The only aspect of the Chromecast I’m not totally sold on is casting game apps, which is something Google is only just starting to play with. Unlike a game console or Apple TV, game content on Chromecast is streamed from the cloud, like its video content. This potentially allows for graphics and complexity that would melt a low-end phone, but it also means the visual fidelity and — more importantly — the lag between your input and the on-screen result will vary depending on your Wi-Fi. In the end it’s up to game developers to make something that makes sense for streaming, but anything requiring quick reflexes is out.
The new Chromecast is $59; you can get it in black, pink or yellow from Google Store or in black from other retailers.
The more exciting new product is Chromecast Audio, which as the name suggests is a capable of lending its smarts to stereo systems and speakers as opposed to TVs.
In place of the HDMI plug is a standard 3.5mm audio jack. A funky yellow 3.5mm cable is included so you can connect to any system or speaker with an AUX input out of the box, but the Chromecast Audio also supports RCA and optical if you have an adapter. For the most part, if you plug a CD player, turntable or phone into something, you can switch it out for the Chromecast Audio and get streaming.
I really liked the subtly different look of the Chromecast Audio — the top is cutely textured to resemble a vinyl LP — for the three seconds or so before I stuffed it behind my audio receiver never to be seen again.
Many of us already have some solution to play audio from our phones through a speaker or AV receiver via Bluetooth, but the Wi-Fi approach of the Chromecast has significant advantages.
Most importantly, streaming by Bluetooth can be tough on your phone, which has to simultaneously download music using Wi-Fi while it broadcasts it out again to the speaker using Bluetooth. With Chromecast your phone merely controls the music, so it’s not going to overheat or drain its battery with constant work.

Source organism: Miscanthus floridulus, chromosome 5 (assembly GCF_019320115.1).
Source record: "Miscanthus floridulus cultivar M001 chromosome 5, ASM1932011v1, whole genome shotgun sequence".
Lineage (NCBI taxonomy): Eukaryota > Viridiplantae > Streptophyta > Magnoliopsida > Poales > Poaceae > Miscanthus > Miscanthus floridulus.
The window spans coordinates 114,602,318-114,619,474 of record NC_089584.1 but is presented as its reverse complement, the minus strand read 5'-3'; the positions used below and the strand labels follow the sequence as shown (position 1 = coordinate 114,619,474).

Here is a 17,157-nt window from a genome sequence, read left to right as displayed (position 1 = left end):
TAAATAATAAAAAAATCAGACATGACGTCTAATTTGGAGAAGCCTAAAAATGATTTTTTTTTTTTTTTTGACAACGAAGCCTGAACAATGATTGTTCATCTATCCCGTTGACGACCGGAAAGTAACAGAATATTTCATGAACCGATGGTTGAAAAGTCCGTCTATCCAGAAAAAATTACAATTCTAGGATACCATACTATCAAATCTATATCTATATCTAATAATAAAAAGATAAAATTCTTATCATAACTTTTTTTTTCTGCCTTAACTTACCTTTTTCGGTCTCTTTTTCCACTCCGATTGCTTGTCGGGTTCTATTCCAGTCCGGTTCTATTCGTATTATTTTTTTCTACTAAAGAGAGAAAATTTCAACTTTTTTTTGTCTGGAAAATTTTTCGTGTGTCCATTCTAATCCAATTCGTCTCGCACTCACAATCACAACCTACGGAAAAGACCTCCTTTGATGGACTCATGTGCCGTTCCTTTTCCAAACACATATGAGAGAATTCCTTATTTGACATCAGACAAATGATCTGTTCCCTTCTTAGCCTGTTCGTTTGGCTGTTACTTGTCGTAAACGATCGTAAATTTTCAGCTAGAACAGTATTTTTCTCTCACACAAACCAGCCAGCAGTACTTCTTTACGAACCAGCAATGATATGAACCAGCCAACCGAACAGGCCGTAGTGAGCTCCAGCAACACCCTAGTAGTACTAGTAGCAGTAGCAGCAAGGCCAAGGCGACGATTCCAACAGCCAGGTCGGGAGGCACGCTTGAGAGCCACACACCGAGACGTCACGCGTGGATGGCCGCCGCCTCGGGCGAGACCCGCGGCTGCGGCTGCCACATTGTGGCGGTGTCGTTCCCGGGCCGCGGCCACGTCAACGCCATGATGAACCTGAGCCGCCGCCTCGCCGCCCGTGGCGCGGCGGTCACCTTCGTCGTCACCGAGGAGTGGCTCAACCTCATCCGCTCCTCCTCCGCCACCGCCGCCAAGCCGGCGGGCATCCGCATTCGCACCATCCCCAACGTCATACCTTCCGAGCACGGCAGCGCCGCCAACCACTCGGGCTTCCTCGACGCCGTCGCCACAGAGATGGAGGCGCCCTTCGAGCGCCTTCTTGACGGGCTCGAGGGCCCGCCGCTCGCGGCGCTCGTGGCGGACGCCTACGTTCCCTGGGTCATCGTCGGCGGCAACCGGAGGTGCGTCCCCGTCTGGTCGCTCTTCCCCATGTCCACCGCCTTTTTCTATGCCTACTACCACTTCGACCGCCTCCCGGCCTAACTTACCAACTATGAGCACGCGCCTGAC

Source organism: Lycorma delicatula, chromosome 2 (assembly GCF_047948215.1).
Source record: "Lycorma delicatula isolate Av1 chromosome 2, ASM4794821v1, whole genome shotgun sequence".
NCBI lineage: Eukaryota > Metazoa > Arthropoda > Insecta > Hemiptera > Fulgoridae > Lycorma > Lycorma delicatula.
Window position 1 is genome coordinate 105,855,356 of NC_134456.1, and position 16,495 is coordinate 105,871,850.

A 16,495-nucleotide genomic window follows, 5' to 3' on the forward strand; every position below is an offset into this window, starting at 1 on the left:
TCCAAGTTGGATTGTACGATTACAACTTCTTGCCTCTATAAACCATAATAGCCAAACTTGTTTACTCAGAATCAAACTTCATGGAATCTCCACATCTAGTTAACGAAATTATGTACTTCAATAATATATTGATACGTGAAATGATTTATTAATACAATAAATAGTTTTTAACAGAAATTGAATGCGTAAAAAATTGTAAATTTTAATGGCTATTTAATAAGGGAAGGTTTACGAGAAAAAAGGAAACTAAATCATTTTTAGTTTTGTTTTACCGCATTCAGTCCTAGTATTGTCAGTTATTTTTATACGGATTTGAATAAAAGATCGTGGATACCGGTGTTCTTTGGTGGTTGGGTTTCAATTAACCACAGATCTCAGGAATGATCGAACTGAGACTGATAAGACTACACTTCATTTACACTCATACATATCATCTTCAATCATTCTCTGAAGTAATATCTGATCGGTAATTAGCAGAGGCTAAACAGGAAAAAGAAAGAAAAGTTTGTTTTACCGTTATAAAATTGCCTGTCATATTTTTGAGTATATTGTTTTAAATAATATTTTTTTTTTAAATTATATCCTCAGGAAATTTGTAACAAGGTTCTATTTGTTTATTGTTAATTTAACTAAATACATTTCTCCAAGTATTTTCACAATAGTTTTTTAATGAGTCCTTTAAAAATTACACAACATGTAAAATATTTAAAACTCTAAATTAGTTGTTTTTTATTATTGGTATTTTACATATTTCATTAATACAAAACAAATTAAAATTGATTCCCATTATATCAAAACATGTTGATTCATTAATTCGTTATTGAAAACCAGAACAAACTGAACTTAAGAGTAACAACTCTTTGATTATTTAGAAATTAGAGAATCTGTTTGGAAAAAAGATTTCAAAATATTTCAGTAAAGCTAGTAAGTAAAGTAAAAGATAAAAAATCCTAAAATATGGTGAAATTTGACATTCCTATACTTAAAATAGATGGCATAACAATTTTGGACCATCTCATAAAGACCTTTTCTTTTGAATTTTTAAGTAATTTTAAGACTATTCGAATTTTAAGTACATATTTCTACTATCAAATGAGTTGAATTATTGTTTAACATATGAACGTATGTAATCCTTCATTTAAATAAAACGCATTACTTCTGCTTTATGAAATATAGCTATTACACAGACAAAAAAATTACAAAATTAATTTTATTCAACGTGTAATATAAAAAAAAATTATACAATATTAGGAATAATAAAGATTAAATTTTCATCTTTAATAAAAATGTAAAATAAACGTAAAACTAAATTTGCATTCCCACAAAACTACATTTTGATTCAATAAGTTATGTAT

Secondly, Bluetooth is flaky. You need to leave your phone close to the speaker at all times to avoid drop-outs, and if you continue to use your phone while the music is playing you risk juddering or having your phone’s audio (from, say, notifications or videos) coming out through the speaker. By contrast, once the music is playing through the Chromecast Audio — via Google Play Music, Spotify, Pandora, whatever — you can take your phone around the house or outside, play a game or watch a video and there’s no interruption.
Even if you already have a good quality Bluetooth speaker, the Chromecast Audio represents a $59 upgrade that will make your home streaming experience way more stable and easy on your phone, assuming your speaker has an option to plug in an external source.
The Chromecast Audio has some neat tricks up its sleeve as well. Multiple units can be paired together to play as a group, making for a cheap and versatile multi-room audio solution using the speakers you already have. Also, multiple users can connect to the same Chromecast or group at once so — assuming the app supports it — you can take it in turns choosing the music or building the playlists. This is actually something the regular Chromecast can do as well, but it makes a heap more sense for the Audio.